At the end of the day Monday, only nine animals had been registered. Lobner said when checked at 7 a.m. Tuesday, 48 animals were registered. The department announced the first management zone closures three hours later.

“It’s easy at this point in the game to say, yeah, maybe we should have closed it a little bit sooner,” Lobner said. “There were so many unknowns about how the season was going to play out. … How far we went over goal was not necessarily our objective.”

Kill totals could climb higher. The DNR initially set a kill target of 200 animals but the state’s Ojibwe tribes claimed the right to 81, according to treaty rights. It was unclear whether tribal hunters and trappers would take any wolves; the Ojibwe regard the wolf as sacred and oppose hunting it.

Dylan Jennings, a spokesman for the Great Lakes Indian Fish and Wildlife Commission, which administers Ojibwe hunting rights, said he didn’t have any estimates of how many wolves tribal hunters and trappers may have taken, but he said they hadn’t met their quota and could continue to hunt and trap. He didn’t immediately respond to a follow-up email inquiring about how many permits have been issued to tribal hunters and trappers.

Lobner said DNR officials aren’t worried that the wolf population overall has been harmed, calling Wisconsin wolves “very robust.” When department officials were planning the hunt, they decided that the population could sustain between 200 and 220 deaths and remain stable. Assuming the Ojibwe kill no wolves, the department came close to hitting that mark, he said.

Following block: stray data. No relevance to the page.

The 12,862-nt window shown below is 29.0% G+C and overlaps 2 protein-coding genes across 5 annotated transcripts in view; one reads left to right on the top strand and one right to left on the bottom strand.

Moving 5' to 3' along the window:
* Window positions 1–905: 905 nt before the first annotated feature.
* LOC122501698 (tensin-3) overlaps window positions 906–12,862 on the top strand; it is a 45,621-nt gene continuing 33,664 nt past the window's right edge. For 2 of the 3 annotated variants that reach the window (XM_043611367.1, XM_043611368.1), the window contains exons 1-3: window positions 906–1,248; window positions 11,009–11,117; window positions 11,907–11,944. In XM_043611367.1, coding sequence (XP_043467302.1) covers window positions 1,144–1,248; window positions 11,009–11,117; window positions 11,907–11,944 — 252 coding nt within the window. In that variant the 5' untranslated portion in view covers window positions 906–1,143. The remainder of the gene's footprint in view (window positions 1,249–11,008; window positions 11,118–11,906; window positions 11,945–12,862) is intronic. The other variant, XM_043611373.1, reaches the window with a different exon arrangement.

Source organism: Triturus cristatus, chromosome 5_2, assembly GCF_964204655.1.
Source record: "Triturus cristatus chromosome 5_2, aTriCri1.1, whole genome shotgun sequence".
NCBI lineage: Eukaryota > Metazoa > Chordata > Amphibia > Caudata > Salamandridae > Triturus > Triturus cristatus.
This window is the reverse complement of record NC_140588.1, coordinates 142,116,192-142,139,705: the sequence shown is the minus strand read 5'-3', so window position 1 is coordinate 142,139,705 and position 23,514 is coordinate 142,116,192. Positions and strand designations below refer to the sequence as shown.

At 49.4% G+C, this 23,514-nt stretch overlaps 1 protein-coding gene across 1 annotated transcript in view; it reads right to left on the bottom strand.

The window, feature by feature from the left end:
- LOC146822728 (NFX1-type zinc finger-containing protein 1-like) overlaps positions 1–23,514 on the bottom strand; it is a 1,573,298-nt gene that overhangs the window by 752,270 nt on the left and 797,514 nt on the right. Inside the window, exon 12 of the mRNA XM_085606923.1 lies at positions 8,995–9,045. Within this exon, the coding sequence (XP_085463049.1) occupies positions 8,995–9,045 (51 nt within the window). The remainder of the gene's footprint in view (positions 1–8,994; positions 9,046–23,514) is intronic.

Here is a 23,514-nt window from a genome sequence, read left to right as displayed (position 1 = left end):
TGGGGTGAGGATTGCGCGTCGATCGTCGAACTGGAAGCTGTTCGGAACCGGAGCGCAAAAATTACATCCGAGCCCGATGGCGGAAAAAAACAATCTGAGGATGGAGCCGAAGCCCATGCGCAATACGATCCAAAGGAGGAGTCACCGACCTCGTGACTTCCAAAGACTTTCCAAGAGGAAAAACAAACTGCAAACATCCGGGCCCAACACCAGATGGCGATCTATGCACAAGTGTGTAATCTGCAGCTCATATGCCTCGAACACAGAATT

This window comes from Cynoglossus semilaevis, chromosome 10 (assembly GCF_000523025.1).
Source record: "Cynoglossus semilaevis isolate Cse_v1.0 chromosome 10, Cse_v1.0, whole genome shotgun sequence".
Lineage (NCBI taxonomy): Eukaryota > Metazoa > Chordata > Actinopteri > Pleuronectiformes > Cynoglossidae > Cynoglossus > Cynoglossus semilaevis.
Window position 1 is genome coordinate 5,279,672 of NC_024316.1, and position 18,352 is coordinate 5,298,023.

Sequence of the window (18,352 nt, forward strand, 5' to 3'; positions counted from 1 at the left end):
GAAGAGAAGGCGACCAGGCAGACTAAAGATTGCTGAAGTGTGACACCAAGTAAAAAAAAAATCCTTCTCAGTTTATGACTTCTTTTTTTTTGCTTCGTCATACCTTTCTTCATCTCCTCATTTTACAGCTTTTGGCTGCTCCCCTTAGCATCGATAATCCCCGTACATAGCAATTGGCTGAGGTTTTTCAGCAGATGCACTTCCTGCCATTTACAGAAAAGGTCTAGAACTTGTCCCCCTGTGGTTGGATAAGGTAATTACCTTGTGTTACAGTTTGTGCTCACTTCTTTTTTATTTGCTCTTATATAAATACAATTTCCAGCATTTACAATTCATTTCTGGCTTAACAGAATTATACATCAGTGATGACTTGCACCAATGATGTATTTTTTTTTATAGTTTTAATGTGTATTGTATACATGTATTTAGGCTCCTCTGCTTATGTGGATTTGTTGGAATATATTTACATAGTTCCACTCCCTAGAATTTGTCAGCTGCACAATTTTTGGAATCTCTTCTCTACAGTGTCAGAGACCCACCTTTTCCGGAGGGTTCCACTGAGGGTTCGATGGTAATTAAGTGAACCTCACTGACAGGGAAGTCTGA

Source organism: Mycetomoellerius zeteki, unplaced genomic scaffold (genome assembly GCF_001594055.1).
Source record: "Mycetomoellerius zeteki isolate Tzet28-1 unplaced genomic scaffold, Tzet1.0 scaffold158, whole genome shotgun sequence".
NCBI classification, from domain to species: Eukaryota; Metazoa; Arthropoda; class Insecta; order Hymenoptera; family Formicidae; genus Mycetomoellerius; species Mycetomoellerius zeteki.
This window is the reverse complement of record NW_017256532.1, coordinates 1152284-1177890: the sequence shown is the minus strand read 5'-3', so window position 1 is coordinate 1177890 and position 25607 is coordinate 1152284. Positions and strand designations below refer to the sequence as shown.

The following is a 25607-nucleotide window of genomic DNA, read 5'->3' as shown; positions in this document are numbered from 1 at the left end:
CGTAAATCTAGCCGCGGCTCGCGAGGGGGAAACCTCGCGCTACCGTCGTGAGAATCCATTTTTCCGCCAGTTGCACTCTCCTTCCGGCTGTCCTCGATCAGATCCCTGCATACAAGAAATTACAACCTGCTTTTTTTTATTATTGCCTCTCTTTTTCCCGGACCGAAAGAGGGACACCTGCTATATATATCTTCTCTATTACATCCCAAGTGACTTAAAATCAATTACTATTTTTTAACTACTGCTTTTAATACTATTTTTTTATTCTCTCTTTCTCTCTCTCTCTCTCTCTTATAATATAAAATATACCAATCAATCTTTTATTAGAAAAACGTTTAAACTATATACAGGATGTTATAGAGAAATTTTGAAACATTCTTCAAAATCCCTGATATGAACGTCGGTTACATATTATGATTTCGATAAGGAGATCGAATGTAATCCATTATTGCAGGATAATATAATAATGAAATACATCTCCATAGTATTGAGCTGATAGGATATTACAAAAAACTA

Wolf management has been one of the most contentious outdoors issues Wisconsin has grappled with in the last 20 years. Farmers and rural residents complain wolves attack livestock and pets and insist that hunting is the only way to control the apex predators. Conservationists counter that the population is still too fragile to support hunting and the animals are too beautiful to be killed.

Then-Gov. Scott Walker, a Republican, signed a law in 2012 that requires the DNR to hold an annual wolf season between November and February after the Obama administration removed the animals from the federal endangered species list. The DNR held a hunt that year and in 2013 and 2014, and the state’s kill targets were exceeded in each of those years.

The DNR stopped holding hunts after a federal judge restored protections for wolves in late 2014. But the Trump administration removed them from the endangered species list in January, returning management rights to the state and triggering the mandatory season in Wisconsin.

The DNR had been preparing to hold the wolf hunting season in November, but Republican legislators demanded it start before the end of February, saying they were afraid President Joe Biden would place wolves back on the endangered species list before November. The Humane Society of the United States has filed a lawsuit seeking to re-list wolves.